Why do we ignore the nation nearby with a population 11 times larger than ours? The answers are manifold. This is the first of a two-part essay.
This commentary was primed to read: Australians couldn’t care a rat’s about Indonesia, and that’s bad. The conclusion morphed to ‘sad’, then ‘worrying’. Verily it’s an unholy trilogy, and the attitudes are little better in reverse. This should be an issue in the upcoming election. It’s not.
Any politician bothering to respond will shout ‘hogwash’ and turn on a flow of deals and dollars sent or spent, MOUs signed, flags waved, then add: ‘Some of my best friends are Indonesians,’ confident reporters won’t ask for names because they don’t have any either.
This is the unsettling reality: We know about US politicians, even Supreme Court judges, but next to nowt about their Indonesian counterparts as the ABC and other agencies have pulled journos out of Jakarta. Though not Washington and London. So our info comes through foreign wires.
We hear the Fox News faux outrages, but not the reasoned analyses of Indonesia’s intellectuals who often communicate in English.
US school shootings are listed as isolated actions of deranged individuals, while the low-level threats of RI’s few active fundamentalists supposedly define the nation. (Thanks to Australian intelligence and training, Indonesia’s Densus 88 counter-terrorism squad seems to have the villains on the run.)
Broad vistas need specific markers, so here goes: Both major political parties read polls commissioned for the upcoming election. They’re helped by the annual measure of our attitudes towards Indonesia run by the Lowy Institute. South-East Asia Program director Ben Bland decoded the data:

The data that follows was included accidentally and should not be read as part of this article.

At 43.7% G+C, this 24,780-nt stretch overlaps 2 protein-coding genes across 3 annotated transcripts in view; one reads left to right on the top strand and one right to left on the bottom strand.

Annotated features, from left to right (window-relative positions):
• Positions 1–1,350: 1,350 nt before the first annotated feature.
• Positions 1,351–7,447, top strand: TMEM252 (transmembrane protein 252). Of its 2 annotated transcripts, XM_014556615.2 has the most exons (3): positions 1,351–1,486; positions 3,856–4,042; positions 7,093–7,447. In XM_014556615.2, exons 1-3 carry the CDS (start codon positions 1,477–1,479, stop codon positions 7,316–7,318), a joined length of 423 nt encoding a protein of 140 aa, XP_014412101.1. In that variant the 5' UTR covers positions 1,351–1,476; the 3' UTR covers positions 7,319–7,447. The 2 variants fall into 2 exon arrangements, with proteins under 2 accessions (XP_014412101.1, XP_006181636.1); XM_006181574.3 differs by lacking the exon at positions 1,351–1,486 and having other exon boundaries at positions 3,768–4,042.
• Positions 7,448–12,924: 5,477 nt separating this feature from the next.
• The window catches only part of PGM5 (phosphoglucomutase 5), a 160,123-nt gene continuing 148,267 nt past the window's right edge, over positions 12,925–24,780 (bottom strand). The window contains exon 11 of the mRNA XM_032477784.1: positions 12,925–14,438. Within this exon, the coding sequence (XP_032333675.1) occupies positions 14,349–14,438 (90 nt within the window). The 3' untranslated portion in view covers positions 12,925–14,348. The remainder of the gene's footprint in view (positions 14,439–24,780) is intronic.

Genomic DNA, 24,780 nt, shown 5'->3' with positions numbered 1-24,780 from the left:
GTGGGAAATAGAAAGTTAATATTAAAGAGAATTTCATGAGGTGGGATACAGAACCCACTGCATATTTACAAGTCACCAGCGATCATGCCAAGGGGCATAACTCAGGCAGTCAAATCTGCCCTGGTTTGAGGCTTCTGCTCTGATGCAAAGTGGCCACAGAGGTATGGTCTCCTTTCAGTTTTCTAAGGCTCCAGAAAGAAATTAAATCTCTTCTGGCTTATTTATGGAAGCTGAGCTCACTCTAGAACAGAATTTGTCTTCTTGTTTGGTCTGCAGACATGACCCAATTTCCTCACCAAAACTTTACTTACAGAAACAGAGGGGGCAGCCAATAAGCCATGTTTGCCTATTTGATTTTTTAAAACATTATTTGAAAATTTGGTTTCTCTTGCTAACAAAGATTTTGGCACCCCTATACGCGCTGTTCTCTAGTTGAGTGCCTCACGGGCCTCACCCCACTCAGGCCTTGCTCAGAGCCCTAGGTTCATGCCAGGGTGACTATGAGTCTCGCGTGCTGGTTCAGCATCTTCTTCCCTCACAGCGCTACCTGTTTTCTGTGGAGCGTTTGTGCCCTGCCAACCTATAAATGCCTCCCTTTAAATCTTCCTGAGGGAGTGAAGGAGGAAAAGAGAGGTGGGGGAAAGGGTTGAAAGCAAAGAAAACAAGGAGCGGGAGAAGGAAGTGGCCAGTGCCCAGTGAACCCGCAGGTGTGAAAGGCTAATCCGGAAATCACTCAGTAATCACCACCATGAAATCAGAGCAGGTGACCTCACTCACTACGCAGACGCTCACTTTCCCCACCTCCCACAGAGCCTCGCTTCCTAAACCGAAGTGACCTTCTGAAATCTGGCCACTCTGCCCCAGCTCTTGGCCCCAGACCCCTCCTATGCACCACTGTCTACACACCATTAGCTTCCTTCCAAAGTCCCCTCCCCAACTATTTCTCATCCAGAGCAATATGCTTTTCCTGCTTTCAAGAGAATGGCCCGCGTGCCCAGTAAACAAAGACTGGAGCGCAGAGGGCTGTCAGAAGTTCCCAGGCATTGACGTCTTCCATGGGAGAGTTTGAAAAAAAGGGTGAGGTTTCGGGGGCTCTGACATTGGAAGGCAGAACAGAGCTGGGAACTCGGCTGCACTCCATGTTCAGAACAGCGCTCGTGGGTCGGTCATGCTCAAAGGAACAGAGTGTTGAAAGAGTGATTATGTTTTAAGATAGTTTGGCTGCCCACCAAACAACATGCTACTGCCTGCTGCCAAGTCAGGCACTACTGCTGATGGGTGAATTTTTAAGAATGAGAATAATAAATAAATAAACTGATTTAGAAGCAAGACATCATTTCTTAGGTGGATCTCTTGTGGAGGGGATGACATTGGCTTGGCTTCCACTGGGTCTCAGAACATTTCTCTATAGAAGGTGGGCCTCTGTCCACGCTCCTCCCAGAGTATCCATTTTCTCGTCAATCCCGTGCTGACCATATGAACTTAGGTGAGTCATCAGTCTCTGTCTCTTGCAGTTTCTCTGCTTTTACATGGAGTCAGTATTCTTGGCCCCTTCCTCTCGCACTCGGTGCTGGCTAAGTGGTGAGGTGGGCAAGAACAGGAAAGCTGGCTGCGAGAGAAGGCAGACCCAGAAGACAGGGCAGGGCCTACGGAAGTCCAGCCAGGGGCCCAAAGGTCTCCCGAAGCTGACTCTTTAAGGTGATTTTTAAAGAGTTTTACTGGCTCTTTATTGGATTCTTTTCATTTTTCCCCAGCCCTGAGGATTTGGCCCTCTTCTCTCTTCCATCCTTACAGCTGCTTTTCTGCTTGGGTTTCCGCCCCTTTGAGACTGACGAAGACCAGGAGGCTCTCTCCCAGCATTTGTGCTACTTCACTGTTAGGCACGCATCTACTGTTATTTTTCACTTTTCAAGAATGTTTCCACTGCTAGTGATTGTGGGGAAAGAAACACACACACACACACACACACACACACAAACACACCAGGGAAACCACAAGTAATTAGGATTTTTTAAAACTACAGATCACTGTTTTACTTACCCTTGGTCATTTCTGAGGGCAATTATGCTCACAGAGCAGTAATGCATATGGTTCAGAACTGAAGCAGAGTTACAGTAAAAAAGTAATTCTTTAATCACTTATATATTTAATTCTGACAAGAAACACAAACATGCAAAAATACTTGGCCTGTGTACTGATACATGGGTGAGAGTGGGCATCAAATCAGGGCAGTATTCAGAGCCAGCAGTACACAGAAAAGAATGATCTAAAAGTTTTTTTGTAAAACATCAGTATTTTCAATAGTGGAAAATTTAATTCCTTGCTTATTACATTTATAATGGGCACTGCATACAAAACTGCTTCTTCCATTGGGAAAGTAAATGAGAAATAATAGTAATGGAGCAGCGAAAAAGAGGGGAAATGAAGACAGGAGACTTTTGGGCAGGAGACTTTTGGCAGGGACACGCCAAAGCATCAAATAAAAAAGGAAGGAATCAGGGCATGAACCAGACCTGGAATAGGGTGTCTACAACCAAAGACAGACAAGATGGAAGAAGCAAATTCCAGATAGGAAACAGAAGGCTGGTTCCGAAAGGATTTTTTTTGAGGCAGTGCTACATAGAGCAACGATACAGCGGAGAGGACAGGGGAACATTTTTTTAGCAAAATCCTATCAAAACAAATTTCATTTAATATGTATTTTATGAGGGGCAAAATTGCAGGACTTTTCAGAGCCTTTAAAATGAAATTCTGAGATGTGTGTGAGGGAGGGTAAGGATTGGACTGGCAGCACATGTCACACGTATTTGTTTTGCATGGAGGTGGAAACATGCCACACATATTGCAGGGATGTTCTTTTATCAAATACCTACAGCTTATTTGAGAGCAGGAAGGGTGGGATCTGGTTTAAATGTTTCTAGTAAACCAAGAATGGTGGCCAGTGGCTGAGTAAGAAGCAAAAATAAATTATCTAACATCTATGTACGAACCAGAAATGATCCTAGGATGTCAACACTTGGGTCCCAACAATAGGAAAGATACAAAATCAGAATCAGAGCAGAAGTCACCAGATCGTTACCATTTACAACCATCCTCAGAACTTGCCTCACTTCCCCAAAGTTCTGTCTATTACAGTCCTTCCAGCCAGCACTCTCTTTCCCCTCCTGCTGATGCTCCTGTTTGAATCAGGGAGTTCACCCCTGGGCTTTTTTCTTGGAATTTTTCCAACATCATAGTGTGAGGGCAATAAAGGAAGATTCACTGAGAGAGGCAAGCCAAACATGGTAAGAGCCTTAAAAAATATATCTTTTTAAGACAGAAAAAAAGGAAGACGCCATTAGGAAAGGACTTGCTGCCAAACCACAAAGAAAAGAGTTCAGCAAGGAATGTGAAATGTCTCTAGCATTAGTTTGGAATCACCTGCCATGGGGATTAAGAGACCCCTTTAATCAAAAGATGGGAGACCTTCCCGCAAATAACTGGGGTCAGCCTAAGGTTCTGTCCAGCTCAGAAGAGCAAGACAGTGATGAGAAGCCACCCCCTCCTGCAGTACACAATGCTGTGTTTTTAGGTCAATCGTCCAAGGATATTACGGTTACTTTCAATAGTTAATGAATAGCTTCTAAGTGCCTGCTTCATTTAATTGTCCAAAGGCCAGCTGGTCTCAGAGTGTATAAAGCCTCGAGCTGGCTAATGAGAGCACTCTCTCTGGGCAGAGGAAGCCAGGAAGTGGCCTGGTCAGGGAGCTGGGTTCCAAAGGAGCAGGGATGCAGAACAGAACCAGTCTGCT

‘Whether asked about their warmth toward Indonesia, confidence in its leaders, or even their level of basic knowledge about their biggest neighbour, Australians tend to show a combination of disinterest and distrust.’
To be blunt, we’re telling psephologists the neighbours are on the nose, so candidates see no votes in arguing for improvement. Nor are there any ideological urges to change a situation that distresses some dons, diplomats and global citizens, but bothers few others.
Imagine Scott Morrison or Anthony Albanese launching their campaigns with Paul Keating’s 1996 line: ‘No country is more important to Australia than Indonesia. If we fail to get this relationship right and nurture and develop it, the whole web of our foreign relations is incomplete.’ The turn-off would be audible from Cairns to Carnarvon.